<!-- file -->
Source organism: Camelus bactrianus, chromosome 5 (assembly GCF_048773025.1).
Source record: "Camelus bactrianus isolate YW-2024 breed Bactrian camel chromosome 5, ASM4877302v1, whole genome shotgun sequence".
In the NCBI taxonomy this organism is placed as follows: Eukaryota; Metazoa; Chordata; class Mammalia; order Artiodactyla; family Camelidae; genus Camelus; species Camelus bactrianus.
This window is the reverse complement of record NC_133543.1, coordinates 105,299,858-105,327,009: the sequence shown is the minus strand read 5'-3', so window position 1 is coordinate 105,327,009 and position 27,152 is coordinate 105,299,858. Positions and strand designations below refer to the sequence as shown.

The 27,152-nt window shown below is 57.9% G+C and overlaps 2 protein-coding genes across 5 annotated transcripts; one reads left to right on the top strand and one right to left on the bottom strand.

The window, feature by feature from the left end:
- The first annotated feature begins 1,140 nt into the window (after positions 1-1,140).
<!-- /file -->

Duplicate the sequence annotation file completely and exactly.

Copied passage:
Source organism: Camelus bactrianus, chromosome 5 (assembly GCF_048773025.1).
Source record: "Camelus bactrianus isolate YW-2024 breed Bactrian camel chromosome 5, ASM4877302v1, whole genome shotgun sequence".
In the NCBI taxonomy this organism is placed as follows: Eukaryota; Metazoa; Chordata; class Mammalia; order Artiodactyla; family Camelidae; genus Camelus; species Camelus bactrianus.
This window is the reverse complement of record NC_133543.1, coordinates 105,299,858-105,327,009: the sequence shown is the minus strand read 5'-3', so window position 1 is coordinate 105,327,009 and position 27,152 is coordinate 105,299,858. Positions and strand designations below refer to the sequence as shown.

The 27,152-nt window shown below is 57.9% G+C and overlaps 2 protein-coding genes across 5 annotated transcripts; one reads left to right on the top strand and one right to left on the bottom strand.

The window, feature by feature from the left end:
- The first annotated feature begins 1,140 nt into the window (after positions 1-1,140).